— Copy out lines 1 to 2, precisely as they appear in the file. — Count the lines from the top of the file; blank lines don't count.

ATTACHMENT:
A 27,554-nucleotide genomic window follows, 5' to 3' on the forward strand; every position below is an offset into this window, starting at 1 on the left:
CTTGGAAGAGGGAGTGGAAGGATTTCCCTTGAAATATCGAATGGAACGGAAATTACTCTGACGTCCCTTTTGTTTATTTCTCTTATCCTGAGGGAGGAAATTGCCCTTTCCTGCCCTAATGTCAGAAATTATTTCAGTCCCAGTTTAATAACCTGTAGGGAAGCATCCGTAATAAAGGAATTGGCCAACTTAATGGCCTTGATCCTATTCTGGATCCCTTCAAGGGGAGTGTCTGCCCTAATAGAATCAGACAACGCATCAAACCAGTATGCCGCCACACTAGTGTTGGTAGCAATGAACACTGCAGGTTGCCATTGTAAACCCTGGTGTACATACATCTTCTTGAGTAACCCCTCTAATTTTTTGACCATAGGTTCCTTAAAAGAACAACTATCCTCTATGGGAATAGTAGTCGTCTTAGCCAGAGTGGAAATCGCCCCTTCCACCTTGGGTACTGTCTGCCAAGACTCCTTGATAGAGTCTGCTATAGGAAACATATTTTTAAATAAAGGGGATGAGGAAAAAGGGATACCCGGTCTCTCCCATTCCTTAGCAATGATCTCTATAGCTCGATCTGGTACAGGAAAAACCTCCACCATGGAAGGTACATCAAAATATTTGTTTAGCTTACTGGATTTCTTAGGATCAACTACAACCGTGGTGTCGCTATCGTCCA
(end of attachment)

A 27,554-nucleotide genomic window follows, 5' to 3' on the forward strand; every position below is an offset into this window, starting at 1 on the left:
CTTGGAAGAGGGAGTGGAAGGATTTCCCTTGAAATATCGAATGGAACGGAAATTACTCTGACGTCCCTTTTGTTTATTTCTCTTATCCTGAGGGAGGAAATTGCCCTTTCCTGCCCTAATGTCAGAAATTATTTCAGTCCCAGTTTAATAACCTGTAGGGAAGCATCCGTAATAAAGGAATTGGCCAACTTAATGGCCTTGATCCTATTCTGGATCCCTTCAAGGGGAGTGTCTGCCCTAATAGAATCAGACAACGCATCAAACCAGTATGCCGCCACACTAGTGTTGGTAGCAATGAACACTGCAGGTTGCCATTGTAAACCCTGGTGTACATACATCTTCTTGAGTAACCCCTCTAATTTTTTGACCATAGGTTCCTTAAAAGAACAACTATCCTCTATGGGAATAGTAGTCGTCTTAGCCAGAGTGGAAATCGCCCCTTCCACCTTGGGTACTGTCTGCCAAGACTCCTTGATAGAGTCTGCTATAGGAAACATATTTTTAAATAAAGGGGATGAGGAAAAAGGGATACCCGGTCTCTCCCATTCCTTAGCAATGATCTCTATAGCTCGATCTGGTACAGGAAAAACCTCCACCATGGAAGGTACATCAAAATATTTGTTTAGCTTACTGGATTTCTTAGGATCAACTACAACCGTGGTGTCGCTATCGTCCA